For 23 years Hong Kong was an anomaly. A free and partially democratic city under Chinese rule, protected by a tradition of firm rule of law from the British colonial era, and a promise from Beijing of freedoms for its 7.5 million people that were unthinkable on the mainland.
On June 30, however, China imposed a harsh new paradigm on Hong Kong, marking an end to the liberal pledge, say government, political and diplomatic sources.
The national security legislation imposed by Beijing was a response to last year’s protracted protests, that were preceded by years of smouldering discontent at what many Hong Kong people saw as China’s creeping erosion of the city’s freedoms.
The legislation has been enacted ostensibly to tackle terrorism, collusion with foreign powers, secession and subversion. But its 66 articles carry far deeper implications for Hong Kong.
China’s Hong Kong and Macau Affairs Office said the law would be a “sharp sword” hanging over the heads of a “tiny number of people” endangering national security.
At the same time, the law would be a “guardian” of the rights, freedoms and peaceful lives of the rest of Hong Kong’s people, the office under China’s State Council said.
The legislation has already had a significant impact on the financial hub as the city government responds to it, at times with China’s involvement.
A Hong Kong government source familiar with Beijing’s thinking said the law may have shocked many people but it had spelt out China’s limits on what is tolerable and not: a political reality people must accept.
“It’s no longer the old era,” the government source said.
“The bottom line is much worse than we expected and people are shocked. But in terms of China’s political bottom line, the situation is clearer now. No one has to guess anymore.”
The law has brought a chill and the pulling of pro-democracy books from library shelves, disqualifications of democrats from a city election and the arrests of three teenagers for Facebook posts deemed secessionist.
New arms of China’s state security apparatus have been set up, including a National Security Office in a leafy neighbourhood on Hong Kong island.
In a few flare-ups of opposition to the law, protesters have been arrested for once legal banners and for shouting slogans now labelled subversive.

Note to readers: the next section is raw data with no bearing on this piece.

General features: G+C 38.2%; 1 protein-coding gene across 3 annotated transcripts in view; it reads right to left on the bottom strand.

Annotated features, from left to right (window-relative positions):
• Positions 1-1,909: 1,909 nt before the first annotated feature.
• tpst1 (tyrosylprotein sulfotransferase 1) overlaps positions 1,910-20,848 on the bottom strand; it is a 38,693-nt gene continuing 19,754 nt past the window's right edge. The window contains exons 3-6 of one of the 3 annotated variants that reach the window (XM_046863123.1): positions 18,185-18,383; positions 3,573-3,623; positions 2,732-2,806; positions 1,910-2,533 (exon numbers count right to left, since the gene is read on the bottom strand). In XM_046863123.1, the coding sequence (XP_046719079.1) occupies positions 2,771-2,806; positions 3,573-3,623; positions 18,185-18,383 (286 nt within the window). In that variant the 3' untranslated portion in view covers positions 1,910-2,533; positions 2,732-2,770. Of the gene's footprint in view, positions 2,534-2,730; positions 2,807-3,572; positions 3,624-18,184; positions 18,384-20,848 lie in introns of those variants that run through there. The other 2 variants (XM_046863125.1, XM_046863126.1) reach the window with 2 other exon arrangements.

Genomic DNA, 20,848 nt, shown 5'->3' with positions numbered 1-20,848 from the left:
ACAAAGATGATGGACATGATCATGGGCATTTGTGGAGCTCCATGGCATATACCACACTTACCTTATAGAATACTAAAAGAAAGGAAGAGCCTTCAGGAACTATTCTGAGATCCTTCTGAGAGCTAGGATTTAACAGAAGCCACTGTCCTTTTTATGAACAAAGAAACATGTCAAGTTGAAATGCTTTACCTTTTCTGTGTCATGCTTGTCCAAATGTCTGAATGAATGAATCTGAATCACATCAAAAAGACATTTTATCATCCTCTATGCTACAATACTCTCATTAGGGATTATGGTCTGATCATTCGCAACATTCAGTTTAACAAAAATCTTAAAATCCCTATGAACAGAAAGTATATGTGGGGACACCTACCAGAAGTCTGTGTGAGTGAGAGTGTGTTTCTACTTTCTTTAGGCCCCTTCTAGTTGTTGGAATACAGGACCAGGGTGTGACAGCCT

‘Only the start’
Foreign governments and rights groups describe the law in bleak terms: an assault on Western-style freedoms and a de facto dismantling of the “one country, two systems” formula that has underpinned Hong Kong’s role as one of the world’s financial centres.
China’s Communist Party leaders have a starkly different view at a time of growing tension with the United States, seeing the restoration of order and the snuffing out of foreign meddling in the city as a priority.
The Hong Kong and Macau Affairs Office called the law a “milestone” and a “turning point” for Hong Kong to end chaos.
Some Asian and Western diplomats say they have been surprised by the law’s reach and the speed at which it is changing Hong Kong.
“At a stroke it has shattered all the assumptions governing Hong Kong’s place in the world as essentially a free, open and well-administered city,” said a Western envoy.
“The overreach has been startling and many of us fear this is only the start.”
Another government source who declined to be identified said more of Beijing’s red lines would soon be revealed through its unrelenting “white-knuckle” grip on the city.
Chinese authorities are no longer restricted in their reach and can intervene in city affairs when they wish. The law can circumvent all local laws.
The new National Security Office enjoys investigative and enforcement powers and may make “proposals on major strategies and important policies for safeguarding national security”.
Running parallel with the legislation is a Beijing agenda to instil greater patriotism in Hong Kong and to address longstanding thorns in its side, including the city’s free press, rights groups and the opposition, activists say.
But there are risks for Beijing.
International pressure has grown, and a few Western countries have offered passports to Hong Kong people, drawing China’s ire and raising the risk of a brain-drain.
Some businesses are recalibrating their perceptions of Hong Kong, partly because of client and data confidentiality concerns given new powers under the law of surveillance, the freezing of assets and demands for information.
Hong Kong’s financial markets have been largely positive though the US withdrawal of Hong Kong’s preferential trading status in response to the law will weigh economically.
The quelling of open dissent and the scrubbing of social media accounts do not mean convictions have changed, some say.
“If I fall back, if I quit, that means the regime wins,” said activist Sunny Cheung.
“This is not just something very intangible or ontological … We should try everything we can to protect the distinctiveness, the identity, the values of Hong Kong.”